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Dental Disease in Pets
By Rhonda Teel

It affects 78% of dogs and 68% of cats over the age of 3. It causes the same trouble in our pets that it does in humans, smaller dogs are more prone to tooth loss than larger dogs. The more the condition progresses the higher the risk that bacteria will get into the bloodstream and your pets organs.

If you keep your pets teeth clean you can add 3 to 5 years to their life. Be sure to use toothpaste made for pets and not your toothpaste which has too much fluoride in it to be safe for pets. A good time to brush their teeth is when they have just woken up or before meal time so the meal becomes a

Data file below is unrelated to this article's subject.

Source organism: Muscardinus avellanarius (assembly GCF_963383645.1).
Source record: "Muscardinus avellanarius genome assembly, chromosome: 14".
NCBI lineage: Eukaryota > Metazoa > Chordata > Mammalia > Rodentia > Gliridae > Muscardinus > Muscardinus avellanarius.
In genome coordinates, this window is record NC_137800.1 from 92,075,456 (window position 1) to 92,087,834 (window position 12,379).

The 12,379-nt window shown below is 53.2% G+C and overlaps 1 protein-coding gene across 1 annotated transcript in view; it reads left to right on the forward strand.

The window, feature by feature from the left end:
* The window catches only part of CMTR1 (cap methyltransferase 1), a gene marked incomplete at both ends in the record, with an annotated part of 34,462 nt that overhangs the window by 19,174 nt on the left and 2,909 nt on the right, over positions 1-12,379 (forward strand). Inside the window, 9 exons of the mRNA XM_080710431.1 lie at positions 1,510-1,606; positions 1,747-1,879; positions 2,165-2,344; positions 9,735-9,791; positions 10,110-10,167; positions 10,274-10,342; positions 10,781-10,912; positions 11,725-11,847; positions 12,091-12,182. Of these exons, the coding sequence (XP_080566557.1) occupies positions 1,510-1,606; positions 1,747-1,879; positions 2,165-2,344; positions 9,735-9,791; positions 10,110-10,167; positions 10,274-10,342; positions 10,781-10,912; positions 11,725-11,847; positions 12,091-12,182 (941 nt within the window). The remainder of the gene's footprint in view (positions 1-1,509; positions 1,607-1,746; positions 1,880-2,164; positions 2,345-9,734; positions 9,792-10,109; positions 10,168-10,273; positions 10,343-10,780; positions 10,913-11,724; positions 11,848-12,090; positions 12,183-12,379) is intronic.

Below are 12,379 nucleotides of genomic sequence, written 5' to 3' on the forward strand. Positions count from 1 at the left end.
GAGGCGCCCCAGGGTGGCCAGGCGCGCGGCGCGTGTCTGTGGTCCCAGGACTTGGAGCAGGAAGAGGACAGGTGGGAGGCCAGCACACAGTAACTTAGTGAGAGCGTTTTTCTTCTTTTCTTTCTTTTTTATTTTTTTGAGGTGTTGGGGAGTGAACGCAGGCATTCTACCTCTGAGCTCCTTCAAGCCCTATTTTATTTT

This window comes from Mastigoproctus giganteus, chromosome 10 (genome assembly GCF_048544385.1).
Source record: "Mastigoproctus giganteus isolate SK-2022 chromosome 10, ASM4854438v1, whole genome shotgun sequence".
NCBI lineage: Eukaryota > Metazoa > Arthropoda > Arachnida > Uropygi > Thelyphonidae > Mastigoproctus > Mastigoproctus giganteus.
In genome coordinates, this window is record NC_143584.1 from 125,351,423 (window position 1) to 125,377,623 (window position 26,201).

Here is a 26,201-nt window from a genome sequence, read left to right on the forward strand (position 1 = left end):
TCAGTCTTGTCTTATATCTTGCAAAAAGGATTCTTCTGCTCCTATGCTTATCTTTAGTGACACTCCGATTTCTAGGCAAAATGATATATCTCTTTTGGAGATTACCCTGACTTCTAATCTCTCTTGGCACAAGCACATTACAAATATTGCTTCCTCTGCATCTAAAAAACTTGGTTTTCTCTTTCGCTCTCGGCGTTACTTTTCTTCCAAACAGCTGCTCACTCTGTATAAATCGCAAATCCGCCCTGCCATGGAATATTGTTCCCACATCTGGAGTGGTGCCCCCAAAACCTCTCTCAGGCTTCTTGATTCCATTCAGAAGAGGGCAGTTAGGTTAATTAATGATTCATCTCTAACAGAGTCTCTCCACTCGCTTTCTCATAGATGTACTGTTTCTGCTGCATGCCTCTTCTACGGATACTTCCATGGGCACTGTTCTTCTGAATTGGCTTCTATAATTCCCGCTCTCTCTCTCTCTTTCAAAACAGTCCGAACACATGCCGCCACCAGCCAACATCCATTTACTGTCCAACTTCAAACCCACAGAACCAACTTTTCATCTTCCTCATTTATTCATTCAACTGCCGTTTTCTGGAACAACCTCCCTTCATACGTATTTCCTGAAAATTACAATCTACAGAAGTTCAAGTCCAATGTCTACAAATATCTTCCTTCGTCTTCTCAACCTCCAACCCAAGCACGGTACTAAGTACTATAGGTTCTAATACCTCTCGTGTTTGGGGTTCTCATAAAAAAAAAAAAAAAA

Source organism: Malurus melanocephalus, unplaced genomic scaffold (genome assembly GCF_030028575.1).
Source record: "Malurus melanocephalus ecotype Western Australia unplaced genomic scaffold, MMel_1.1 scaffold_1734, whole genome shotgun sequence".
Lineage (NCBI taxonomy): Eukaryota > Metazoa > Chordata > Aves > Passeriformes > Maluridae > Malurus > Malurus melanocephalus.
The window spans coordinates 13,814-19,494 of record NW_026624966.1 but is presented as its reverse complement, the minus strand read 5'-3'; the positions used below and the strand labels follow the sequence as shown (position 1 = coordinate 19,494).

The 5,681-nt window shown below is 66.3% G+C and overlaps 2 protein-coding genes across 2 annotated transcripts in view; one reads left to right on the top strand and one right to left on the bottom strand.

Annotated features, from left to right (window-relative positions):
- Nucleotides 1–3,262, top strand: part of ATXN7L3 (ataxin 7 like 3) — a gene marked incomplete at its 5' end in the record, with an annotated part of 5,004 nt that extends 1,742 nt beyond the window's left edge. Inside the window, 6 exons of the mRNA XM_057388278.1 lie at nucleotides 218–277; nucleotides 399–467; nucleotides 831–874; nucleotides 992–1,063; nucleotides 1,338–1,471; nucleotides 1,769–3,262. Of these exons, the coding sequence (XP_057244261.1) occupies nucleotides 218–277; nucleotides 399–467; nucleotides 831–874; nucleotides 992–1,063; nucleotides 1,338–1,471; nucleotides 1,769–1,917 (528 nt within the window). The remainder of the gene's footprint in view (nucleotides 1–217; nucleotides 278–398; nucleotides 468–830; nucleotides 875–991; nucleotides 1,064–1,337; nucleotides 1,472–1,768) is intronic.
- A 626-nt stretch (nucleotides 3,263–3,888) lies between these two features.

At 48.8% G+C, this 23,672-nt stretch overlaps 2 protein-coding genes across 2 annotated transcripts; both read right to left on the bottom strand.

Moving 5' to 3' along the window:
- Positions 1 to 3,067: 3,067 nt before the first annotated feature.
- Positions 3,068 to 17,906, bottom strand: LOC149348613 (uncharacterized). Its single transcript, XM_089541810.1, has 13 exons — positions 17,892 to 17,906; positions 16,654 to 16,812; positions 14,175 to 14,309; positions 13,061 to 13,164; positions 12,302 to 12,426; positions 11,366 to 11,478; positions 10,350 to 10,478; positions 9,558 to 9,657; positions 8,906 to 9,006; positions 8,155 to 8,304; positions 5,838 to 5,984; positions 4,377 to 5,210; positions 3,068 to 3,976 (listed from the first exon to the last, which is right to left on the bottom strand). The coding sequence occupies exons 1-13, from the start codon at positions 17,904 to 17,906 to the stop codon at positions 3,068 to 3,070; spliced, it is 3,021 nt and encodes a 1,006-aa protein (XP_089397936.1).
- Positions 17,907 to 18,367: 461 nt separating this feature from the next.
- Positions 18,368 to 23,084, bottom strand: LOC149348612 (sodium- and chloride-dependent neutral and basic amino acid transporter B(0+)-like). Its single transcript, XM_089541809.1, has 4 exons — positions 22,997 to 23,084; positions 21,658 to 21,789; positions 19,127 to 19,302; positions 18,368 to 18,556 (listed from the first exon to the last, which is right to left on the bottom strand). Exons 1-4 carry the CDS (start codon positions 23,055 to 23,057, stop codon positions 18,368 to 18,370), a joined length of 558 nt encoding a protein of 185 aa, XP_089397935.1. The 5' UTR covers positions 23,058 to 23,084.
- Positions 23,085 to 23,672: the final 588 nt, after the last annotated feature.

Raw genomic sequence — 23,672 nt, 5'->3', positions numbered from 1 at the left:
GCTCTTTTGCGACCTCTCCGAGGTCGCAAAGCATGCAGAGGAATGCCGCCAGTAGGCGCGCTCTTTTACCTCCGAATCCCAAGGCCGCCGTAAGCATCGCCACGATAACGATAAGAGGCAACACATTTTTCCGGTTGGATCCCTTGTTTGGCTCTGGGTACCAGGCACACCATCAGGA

treat for getting their teeth cleaned.

Some signs your pet might have a toothache are:

- He ducks when someone pets his head or neck.

- He picks the kibble out of the bowl and drops it on the floor. It’s the pet equivalent of
pushing the food around and could be a sign that eating hurts.

- The gums are more red than pink it could mean they are infected.

- He ignores the chew toys that he used to play with.

- Cats that make themselves scarce or get quiet can mean that they are in pain.

- If the breath smells really bad it  can be a sign of decay.



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